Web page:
How to Hide a Catbox on an RV
Traveling with pets on an RV can be a challenge for a number of reasons, not least of which is the litterbox – not only is it potentially smelly and not pleasant to look at, but often cats want a bit of privacy in doing their business. Wouldn’t you?
Cats on Board – Doing their Business
Most of us wouldn’t consider hitting the road without our furry friends, so what’s a cat owner to do? Obviously everyone’s rig is different, and our priorities as homeowners and cat slaves differ as well. You’ll want to consider what spaces you might have available to you (underneath a cabinet, inside a closet, etc.), how you will access the catbox for daily maintenance, how the cats will get in and out, and how you’ll manage smells and tracking of litter. You’ll need to also consider your cats’ needs – height of area, size of litter box, need for storage of other items such as litter, a litter scoop, freshener, etc.
We had originally scoped out the double-doored space below the refrigerator where we’d intended to install a plastic liner in place of the carpet and cat flap material in place of one of the doors. The litter box would be simply placed inside behind the closed door to reduce spillage out the flap.
The upside would be a minimal (and reversible) alteration to the rig, but the downside would be…uh, smells emanating from underneath the fridge. As it happened, that didn’t work out…
Our RV Litterbox Solution
Our second (and much better!) solution for the litterbox on the rig was to incorporate the catbox area into a desk being custom built for our daughter by the fine folks at the Foretravel Factory in Nacogdoches, TX. We spec’d out the entire cabinet as a desk with a contained space at the bottom level for the cats’ litterbox. As you can see in the drawing below, the litter pan sits in the middle of the desk in the space behind the bottom (flip-down) cabinet door.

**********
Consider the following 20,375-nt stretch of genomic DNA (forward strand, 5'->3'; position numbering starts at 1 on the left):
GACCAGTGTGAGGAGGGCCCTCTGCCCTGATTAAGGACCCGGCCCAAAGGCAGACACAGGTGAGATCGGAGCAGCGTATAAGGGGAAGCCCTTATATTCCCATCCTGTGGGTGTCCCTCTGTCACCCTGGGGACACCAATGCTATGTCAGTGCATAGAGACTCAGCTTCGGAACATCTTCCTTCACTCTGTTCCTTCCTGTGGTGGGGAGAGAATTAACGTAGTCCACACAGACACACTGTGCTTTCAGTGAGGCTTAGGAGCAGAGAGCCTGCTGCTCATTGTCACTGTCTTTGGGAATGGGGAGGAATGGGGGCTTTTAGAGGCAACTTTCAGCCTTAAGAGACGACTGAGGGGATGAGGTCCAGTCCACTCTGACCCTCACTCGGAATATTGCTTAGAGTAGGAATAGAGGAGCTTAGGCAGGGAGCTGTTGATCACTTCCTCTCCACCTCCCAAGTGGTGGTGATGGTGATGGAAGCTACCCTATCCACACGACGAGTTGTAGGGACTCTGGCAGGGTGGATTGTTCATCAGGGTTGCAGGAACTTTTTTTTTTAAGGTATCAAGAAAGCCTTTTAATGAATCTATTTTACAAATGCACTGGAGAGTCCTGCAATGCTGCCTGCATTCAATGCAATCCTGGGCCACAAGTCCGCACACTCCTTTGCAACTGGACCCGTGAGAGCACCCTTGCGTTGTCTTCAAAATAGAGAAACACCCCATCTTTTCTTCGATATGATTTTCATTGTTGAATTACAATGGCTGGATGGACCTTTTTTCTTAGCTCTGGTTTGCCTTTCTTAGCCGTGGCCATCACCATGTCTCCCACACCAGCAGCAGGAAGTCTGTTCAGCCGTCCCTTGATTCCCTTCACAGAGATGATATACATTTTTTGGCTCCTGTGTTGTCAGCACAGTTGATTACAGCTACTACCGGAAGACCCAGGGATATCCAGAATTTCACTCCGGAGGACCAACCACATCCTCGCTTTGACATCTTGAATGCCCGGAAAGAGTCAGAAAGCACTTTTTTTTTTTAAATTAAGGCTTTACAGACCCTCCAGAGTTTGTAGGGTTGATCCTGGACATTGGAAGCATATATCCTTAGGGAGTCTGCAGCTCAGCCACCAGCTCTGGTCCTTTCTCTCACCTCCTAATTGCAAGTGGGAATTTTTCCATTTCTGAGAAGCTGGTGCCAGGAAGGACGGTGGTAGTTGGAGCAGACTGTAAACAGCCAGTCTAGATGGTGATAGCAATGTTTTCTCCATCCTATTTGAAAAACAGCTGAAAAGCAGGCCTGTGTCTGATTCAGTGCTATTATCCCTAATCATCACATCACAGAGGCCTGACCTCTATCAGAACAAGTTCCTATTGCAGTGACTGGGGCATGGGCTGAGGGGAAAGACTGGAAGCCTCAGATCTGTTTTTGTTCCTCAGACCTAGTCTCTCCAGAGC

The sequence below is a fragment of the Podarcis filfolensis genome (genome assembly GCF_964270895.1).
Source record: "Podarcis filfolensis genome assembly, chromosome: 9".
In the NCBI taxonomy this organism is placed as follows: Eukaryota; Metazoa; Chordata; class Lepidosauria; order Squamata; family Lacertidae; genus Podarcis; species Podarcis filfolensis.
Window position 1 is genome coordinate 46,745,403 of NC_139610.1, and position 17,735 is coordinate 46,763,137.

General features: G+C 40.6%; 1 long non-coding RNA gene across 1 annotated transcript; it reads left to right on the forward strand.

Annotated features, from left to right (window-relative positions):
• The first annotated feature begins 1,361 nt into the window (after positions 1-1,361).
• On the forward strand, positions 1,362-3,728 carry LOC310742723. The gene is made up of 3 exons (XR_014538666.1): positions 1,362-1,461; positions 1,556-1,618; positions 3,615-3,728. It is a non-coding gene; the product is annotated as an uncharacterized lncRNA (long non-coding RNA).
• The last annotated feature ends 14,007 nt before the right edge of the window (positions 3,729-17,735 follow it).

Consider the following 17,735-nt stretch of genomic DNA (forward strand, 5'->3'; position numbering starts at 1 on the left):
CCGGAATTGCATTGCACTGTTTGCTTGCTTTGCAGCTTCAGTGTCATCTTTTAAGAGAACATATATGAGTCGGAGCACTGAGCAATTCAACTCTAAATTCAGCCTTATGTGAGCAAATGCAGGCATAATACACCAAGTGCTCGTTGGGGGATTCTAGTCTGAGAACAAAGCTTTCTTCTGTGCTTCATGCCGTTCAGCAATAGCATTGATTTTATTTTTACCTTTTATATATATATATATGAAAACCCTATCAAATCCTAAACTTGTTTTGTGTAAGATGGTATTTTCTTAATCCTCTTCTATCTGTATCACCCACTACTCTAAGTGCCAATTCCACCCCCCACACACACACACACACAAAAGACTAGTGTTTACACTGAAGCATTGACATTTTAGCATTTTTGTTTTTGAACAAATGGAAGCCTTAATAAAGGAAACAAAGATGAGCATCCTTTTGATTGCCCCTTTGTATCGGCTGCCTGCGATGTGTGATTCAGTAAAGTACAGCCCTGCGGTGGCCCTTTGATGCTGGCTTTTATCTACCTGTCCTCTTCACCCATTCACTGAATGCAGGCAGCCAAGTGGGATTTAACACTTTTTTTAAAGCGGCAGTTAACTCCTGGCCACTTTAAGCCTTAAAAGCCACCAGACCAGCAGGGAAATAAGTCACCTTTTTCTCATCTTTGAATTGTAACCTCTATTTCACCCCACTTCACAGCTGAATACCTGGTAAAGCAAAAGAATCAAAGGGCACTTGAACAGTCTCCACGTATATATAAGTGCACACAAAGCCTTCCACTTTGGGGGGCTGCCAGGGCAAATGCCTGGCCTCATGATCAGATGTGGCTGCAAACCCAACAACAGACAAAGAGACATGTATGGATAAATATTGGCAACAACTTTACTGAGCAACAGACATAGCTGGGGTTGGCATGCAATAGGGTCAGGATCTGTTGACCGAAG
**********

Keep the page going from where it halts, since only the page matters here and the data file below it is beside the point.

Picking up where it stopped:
The cats enter the catbox area through a mousehole leading to a tunnel behind the litter box. The tunnel is lined with a carpet intended to catch litter and which can be easily replaced if necessary.
The flip-down cabinet door on the front of the desk allows the humans access to clean litter and remove the cat pan for cleaning as necessary.
For ease of cleaning, the inside of the litter box area is lined with a plastic flooring material we purchased from Lowe’s and the sidewalls are covered with a heavy duty carpet, also purchased by the foot at Lowe’s. Our space turned out to be just the right size for the litter pan itself, plus a container of fresh litter for refills, and the litter scooper.
Closed up, the cabinet doesn’t reveal the secret behind the closed door. (It’s that bottom cabinet front to the left of the ladder.)
Building a Hidden Litter Box on our RV
Here’s the entire gallery showing the planning, construction and installation of our hidden litterbox solution:
Like that article? Here’s 10 Tips on RV Living with Cats On Board